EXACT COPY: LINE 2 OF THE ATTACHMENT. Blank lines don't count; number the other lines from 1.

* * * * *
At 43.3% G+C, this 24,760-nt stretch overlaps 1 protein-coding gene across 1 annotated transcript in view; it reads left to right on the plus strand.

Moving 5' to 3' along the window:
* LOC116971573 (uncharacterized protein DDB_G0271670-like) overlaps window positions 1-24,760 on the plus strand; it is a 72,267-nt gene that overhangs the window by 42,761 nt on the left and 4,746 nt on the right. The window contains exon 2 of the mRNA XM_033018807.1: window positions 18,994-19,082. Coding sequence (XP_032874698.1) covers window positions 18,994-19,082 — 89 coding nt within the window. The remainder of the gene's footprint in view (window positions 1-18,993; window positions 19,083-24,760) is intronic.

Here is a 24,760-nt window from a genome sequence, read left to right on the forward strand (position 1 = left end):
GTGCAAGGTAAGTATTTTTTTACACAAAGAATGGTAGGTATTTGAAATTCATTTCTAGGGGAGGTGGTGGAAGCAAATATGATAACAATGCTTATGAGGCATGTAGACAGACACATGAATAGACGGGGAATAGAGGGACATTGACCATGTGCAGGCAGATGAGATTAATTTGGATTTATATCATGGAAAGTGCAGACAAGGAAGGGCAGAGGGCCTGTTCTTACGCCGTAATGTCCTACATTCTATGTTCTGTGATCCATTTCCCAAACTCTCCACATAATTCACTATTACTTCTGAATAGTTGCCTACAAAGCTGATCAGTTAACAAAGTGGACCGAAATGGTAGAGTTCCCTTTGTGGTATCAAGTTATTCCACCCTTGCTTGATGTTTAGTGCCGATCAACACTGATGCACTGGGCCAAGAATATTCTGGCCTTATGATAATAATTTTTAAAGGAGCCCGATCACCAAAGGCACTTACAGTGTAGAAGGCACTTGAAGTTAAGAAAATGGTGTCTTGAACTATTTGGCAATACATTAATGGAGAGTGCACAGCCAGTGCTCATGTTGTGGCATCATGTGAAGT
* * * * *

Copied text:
Moving 5' to 3' along the window: